Why The 500 Days Program Was Never Adopted

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Why The 500 Days Program Was Never Adopted
Why The 500 Days Program Was Never Adopted

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The "500 Days" program was an attempt to smoothly move from a planned economy to a market economy, while maintaining strong ties between the economic entities of the disintegrating Soviet Union. However, the program was never implemented for objective reasons.

Why the 500 days program was never adopted
Why the 500 days program was never adopted

The essence of the "500 days" program

On August 30, 1990, an initiative group of economists represented by S. Shatalin, G. Yavlinsky, N. Petrakov, M. Zadornov and others created a document, the main idea of ​​which was to preserve the republics within the Soviet Union under conditions of soft entry into the free market and granting them sovereignty … He proposed a four-step transformation program:

Stage 1. During the first 100 days (from October 1990), it was planned to privatize state land and real estate, corporatize enterprises and create a reserve banking system;

Stage 2. In the next 150 days, price liberalization was to take place - the state is gradually moving away from price control, while the outdated state apparatus is eliminated;

Stage 3. Another 150 days, during which, against the background of privatization, free circulation of goods on the market and liberalization of prices, the market should stabilize, the state budget should be filled and the convertibility of the ruble should increase;

Stage 4. In the last 100 days, all previous actions should lead to an economic recovery, the arrival of effective owners and a complete restructuring of the state structure. By February 18, 1992, this program was to be completed.

So, the creators of the program planned to lay the foundations of a market economy within 500 days. They understood that in such a short time it was impossible to turn the clumsy economy of a huge country to face the market, therefore they created a very soft version of reforms at the expense of state, not private resources. However, instead, the citizens of the USSR experienced shock therapy. And there were several reasons for this.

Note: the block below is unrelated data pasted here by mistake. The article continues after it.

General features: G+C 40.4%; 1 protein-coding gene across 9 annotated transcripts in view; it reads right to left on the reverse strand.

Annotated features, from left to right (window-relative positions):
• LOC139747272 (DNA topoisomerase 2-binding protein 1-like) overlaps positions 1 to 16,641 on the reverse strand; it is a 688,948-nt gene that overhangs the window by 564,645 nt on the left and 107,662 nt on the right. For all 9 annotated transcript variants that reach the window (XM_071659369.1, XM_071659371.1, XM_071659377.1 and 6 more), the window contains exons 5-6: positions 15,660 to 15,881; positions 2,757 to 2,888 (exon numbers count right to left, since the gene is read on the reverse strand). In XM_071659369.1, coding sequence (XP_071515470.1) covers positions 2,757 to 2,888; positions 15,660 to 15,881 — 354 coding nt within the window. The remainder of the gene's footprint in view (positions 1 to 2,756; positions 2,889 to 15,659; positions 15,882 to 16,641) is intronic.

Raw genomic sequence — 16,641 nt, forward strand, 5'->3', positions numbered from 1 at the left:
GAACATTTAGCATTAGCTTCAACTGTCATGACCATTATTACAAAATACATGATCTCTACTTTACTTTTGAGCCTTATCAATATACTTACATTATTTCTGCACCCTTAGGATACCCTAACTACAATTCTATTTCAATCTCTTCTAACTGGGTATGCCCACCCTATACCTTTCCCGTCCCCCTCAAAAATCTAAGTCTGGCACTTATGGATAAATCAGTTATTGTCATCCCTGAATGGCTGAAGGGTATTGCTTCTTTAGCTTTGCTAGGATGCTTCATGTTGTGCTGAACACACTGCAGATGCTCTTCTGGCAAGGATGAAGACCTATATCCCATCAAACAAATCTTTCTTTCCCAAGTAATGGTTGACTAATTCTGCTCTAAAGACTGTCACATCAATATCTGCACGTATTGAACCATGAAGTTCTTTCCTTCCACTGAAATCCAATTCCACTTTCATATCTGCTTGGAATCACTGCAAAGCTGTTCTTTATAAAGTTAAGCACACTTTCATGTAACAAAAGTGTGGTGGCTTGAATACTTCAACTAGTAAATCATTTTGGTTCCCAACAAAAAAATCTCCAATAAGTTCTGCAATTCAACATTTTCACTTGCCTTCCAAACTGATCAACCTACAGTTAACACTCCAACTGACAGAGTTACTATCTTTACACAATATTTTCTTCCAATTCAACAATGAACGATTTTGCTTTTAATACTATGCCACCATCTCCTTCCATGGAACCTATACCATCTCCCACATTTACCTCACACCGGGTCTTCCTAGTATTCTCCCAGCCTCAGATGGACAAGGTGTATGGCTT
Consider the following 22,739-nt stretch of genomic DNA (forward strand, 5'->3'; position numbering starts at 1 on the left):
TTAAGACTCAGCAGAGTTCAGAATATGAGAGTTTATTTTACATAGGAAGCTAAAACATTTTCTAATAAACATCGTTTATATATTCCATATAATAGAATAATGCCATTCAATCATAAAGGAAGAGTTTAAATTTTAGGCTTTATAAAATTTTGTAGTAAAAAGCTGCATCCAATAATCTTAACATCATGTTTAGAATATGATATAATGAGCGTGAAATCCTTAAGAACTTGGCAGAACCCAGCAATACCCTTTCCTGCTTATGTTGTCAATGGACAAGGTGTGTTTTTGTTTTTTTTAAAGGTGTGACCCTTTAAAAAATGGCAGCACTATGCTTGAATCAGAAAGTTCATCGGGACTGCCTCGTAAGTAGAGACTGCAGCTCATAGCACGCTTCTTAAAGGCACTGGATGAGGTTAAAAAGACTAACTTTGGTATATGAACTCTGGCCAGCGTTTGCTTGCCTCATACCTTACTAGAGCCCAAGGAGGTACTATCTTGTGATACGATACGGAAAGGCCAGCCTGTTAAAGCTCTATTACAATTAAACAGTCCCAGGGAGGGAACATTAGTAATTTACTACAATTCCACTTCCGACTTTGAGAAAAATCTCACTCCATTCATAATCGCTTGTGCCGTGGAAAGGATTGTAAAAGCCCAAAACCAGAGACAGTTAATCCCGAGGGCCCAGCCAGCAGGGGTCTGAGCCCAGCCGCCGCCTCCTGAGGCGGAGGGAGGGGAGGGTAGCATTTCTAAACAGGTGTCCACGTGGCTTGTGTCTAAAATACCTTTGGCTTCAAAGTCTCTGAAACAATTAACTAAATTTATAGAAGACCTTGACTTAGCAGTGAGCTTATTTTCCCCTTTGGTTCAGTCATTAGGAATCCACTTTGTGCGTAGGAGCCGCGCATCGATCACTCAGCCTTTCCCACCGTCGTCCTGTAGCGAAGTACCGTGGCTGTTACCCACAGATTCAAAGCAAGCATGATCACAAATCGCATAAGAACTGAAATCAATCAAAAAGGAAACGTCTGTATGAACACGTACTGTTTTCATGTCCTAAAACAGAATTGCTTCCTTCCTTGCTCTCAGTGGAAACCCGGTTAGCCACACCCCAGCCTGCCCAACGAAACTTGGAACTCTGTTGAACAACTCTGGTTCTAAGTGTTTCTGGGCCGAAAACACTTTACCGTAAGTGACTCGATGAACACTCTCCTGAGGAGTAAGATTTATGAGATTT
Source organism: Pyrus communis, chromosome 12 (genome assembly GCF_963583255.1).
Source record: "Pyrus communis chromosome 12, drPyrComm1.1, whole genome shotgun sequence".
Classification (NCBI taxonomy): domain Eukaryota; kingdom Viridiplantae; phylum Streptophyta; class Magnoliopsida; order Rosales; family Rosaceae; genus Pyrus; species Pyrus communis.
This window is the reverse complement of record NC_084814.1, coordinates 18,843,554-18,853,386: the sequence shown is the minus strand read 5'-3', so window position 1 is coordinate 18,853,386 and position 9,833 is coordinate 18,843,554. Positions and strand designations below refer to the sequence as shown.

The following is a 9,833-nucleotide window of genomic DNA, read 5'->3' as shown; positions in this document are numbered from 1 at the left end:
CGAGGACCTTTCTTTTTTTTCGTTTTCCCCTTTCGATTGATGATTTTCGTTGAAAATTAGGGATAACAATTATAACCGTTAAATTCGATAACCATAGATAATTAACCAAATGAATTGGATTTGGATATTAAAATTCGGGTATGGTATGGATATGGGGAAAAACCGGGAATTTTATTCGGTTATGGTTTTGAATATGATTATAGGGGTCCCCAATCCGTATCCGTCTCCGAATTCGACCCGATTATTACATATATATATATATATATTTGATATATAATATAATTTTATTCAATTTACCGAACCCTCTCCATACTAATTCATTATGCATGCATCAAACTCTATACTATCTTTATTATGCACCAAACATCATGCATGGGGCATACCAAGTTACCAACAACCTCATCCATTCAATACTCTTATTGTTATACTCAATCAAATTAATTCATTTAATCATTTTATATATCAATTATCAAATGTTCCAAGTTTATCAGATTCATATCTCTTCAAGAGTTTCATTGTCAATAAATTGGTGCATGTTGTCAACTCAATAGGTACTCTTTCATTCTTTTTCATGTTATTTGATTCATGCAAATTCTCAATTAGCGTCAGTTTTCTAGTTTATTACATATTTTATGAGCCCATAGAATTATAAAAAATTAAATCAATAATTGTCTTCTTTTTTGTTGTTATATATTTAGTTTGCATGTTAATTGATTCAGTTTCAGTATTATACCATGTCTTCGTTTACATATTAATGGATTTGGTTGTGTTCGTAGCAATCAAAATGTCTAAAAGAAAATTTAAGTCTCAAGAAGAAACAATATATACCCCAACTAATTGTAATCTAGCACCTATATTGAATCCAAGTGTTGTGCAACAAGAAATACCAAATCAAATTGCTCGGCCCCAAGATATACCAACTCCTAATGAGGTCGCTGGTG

Reasons for not accepting the "500 days" program

1. Inconsistency of political and economic actions. Not realizing the need to implement urgent reforms, the Supreme Soviet of the USSR delayed the discussion of the program, as a result of which all measures planned until the end of 1990 were postponed. Instead of starting with a financial recovery, the government carried out a price reform, and as a result, the transition to the market did not go through the stabilization of the ruble, but through hyperinflation.

2. Destruction of allied government bodies. The lack of unity in the actions of the RSFSR and other union republics led to the fact that it was impossible to implement the program with the participation of all economic entities. The republics took a course towards secession and, in fact, boycotted the implementation of reforms and the creation of a new economic union, which would become a full-fledged replacement for economic ties between parts of the USSR, without giving the necessary information about the real state of affairs in the country. As a result, economists were unable to develop the correct stabilization measures. The "500 days" reform program could only be implemented with the unanimous participation of all the republics.

3. Missing the moment. The growing crisis tendencies against the background of inaction of the country's leadership brought the economy to the point of no return - the situation itself dictated the need for decisive action. That is why even the adoption of the program would no longer have saved the economy - the time for gradual reforms was lost.

So, the parade of sovereignties, the release of prices, the strongest inflation, the confrontation of political forces - all this did not allow realizing a soft transition from a planned to a market economy and creating strong ties between the republics. As a result, an urgent resuscitation of the economy was required, which was called shock therapy. However, part of the developments of the "500 days" program formed the basis for further reforms.

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